March 1, 2016 Patrick Oliver-Kelley

How does a demagogic opportunist exploit a divided country? How did Hitler come to power in Germany or Mussolini in Italy? Watching Donald Trump’s fashion show, I am beginning to suspect, or fear I understand. The danger is that the electorate becomes de-sensitized to his absurd outbursts. Trump must be taken on by one electable candidate and the contenders know which is best placed to complete this task. It is time for several of them to fall on their swords.

Though the US economy seems to be a brightish light on the horizon, there seems to be a growing fear that the rich world’s weapons against economic weakness no longer work. Despite central banks’ efforts recoveries are weak, and few on the ground, and inflation is low. For all the cheap money sloshing around, growth in bank credit has been dismal. More can be done but central banks will need help from governments. It’s time for politicians to join the fight alongside central bankers. Public spending could be financed directly by printing money; Wage and prices could be mandated through government incomes policies; while this involves risks, waiting raises the specter of having to rely on extreme action. Multi years Infrastructure projects to fix bridges, roads, and buildings would add predictability to worker expectations. Deregulation would also help. Cut the red tape. Zoning laws are barriers to new projects and tax codes are too complicated. America remains the world’s indispensable economy, dominating the brightest, brainiest and most complex parts of the human endeavor. Its capacity to influence will linger and even strengthen though its economic weight as a percentage of world trade declines. The growing gap between its economic weight and its power will cause instability and conflict if not handled properly. Given its present political atmosphere, expectations are dimming. America’s grip on the global economy helps organize, provide access, enrich bosses and annoys the rest of the world. And here comes China.

Euro Zone


The migrant crisis sweeping Europe is likely to get worse before it improves. Tempers on all sides are shortening. Head of the Bank of England has dampened expectations of an interest rate rise this year. Meanwhile Euro Zone business activity fell to a one year low, suggesting a slower rate of expansion; the service sector also fell implying first-quarter growth in the bloc would be less than 0.3%. Having said all that, Europeans can seem miserable; its produced writers and philosophers that are downbeat. Paradoxically, Europeans are happiest, today, than they were since the financial crisis of 2008. The only metric consistently correlated with European happiness is relative income. The more it rises, the happier people become. Where they live is also important. Not Northern Europeans are uniformly happier than Southern or Eastern Europeans. Good governance seems to be the main factor.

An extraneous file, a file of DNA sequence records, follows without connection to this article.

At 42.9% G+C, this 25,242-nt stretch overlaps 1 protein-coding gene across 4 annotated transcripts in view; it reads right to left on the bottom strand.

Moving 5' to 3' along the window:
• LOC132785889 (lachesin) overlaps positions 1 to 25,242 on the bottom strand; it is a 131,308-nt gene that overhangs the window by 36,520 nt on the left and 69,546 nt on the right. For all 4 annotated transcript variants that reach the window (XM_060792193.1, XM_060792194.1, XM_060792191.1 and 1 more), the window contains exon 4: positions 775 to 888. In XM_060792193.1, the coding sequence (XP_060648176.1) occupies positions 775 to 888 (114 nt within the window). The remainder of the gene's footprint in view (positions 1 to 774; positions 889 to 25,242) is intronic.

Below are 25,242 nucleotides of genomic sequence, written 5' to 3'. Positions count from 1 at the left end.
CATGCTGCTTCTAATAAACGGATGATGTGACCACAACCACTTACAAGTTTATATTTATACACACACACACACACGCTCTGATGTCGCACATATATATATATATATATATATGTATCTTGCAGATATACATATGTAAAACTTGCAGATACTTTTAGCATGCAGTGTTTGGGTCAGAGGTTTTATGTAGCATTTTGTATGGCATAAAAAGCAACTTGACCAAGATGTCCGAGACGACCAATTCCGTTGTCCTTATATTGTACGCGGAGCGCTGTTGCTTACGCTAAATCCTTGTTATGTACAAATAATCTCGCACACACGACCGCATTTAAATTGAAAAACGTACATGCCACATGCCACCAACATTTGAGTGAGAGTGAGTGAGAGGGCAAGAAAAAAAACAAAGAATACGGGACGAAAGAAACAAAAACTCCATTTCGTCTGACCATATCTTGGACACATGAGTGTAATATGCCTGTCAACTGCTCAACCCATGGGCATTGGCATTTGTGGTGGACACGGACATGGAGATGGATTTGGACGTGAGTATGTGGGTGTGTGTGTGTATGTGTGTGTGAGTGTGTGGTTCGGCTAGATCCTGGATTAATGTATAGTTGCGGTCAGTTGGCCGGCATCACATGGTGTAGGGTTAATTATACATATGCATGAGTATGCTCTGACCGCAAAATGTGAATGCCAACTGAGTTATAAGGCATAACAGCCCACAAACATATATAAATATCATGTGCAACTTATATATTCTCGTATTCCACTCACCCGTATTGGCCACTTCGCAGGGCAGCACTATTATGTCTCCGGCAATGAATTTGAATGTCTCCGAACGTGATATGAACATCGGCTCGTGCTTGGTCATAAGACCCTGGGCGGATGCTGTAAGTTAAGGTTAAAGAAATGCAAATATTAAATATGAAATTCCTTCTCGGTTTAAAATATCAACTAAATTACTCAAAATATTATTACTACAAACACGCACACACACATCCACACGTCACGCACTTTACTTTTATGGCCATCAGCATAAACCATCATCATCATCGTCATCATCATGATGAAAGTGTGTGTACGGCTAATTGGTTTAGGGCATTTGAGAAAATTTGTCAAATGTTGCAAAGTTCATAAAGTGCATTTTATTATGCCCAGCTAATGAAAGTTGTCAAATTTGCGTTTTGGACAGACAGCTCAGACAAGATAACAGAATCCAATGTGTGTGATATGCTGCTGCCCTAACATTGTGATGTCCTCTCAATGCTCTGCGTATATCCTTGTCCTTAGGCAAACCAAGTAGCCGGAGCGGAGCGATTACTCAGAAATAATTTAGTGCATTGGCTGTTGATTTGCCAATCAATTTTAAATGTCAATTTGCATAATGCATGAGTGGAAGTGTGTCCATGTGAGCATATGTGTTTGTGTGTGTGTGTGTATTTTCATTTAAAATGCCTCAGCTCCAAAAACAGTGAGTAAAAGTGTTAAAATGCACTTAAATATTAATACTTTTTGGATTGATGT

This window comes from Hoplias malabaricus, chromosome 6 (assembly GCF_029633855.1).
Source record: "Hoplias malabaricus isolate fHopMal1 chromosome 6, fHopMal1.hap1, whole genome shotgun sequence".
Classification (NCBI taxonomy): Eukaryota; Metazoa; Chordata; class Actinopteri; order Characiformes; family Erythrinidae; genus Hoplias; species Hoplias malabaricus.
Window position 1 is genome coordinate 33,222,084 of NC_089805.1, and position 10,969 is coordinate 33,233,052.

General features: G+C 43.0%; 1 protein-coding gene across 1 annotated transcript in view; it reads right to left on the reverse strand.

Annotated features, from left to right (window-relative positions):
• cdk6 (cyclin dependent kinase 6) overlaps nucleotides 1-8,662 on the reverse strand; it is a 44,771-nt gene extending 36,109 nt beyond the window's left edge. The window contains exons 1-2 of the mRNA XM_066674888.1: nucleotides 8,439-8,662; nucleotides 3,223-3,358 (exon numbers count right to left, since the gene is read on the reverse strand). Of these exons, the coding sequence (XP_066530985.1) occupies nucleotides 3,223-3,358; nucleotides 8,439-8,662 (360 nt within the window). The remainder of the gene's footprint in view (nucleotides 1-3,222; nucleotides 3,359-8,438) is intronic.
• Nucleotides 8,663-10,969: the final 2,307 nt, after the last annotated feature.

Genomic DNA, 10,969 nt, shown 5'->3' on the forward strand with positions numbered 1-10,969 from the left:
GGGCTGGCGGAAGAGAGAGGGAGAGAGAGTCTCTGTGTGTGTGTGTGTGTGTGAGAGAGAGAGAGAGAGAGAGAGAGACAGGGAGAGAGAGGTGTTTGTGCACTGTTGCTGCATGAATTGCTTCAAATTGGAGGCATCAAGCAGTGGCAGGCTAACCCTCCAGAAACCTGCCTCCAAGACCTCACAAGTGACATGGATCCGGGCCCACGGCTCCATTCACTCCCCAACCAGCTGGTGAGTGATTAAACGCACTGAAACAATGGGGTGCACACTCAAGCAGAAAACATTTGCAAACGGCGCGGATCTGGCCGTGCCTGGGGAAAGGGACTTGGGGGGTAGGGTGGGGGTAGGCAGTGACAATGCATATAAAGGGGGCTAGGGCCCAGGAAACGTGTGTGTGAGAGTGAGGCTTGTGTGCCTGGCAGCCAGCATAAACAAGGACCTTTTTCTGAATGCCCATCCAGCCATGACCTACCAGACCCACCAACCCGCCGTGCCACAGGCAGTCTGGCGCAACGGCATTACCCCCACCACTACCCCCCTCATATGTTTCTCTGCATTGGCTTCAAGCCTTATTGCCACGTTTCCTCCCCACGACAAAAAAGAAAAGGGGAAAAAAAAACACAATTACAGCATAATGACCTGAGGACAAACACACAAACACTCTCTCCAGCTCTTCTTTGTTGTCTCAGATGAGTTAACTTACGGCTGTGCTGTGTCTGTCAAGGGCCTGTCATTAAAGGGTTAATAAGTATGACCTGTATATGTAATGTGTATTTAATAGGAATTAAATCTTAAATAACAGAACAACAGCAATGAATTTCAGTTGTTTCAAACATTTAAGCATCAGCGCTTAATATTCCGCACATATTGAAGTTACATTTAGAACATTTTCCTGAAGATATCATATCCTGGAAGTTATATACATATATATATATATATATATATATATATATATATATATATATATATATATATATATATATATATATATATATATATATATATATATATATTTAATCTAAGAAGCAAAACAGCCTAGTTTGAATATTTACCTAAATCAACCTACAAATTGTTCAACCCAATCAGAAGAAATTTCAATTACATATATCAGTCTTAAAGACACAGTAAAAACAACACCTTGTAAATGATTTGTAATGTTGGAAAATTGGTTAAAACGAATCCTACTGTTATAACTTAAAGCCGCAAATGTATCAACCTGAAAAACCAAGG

The UK

Brexit is a danger to its economy. It will imperil Britain’s security and its clout. Brexit also would deal a heavy blow to Europe. Uncoupling the fifth largest economy in the world from its biggest market is no joke. Brexit would also deal a pretty heavy blow to Europe’s security. Britain is its fifth largest defense spender. The new EU and the West would be weaker. Let’s hope the British voters think carefully on June 23rd.

Asia Zone


Asia countries are competing to modernize their military, now accounting for almost half of the global market for big weapons- nearly twice that of the Middle East and four times that of Europe. The largest importers are India, China, Australia, Pakistan Vietnam and South Korea. Unquestionably, China’s recent assertiveness, seeming simply to be taking what it thinks is its own, underlies this trend. Even if China were not filling in the sea so enthusiastically, its military build-up would not go unnoticed, and reacted to. Nearly 30 % of world trade passes through the South China Sea. China’s behavior there, of late, evidences disdain for international laws, laws which they themselves signed in 2002. Such behavior scares its neighbors and heightens the danger of conflict and justifies why America should continue to assert freedom of navigation and overflight. Net result is to drive China’s neighbors closer to America, and to suppliers of heavy weaponry. China’s excessive industrial capacity harms its economy and riles its trading partners. It should embark on some form of consolidation by closing down older capacity.

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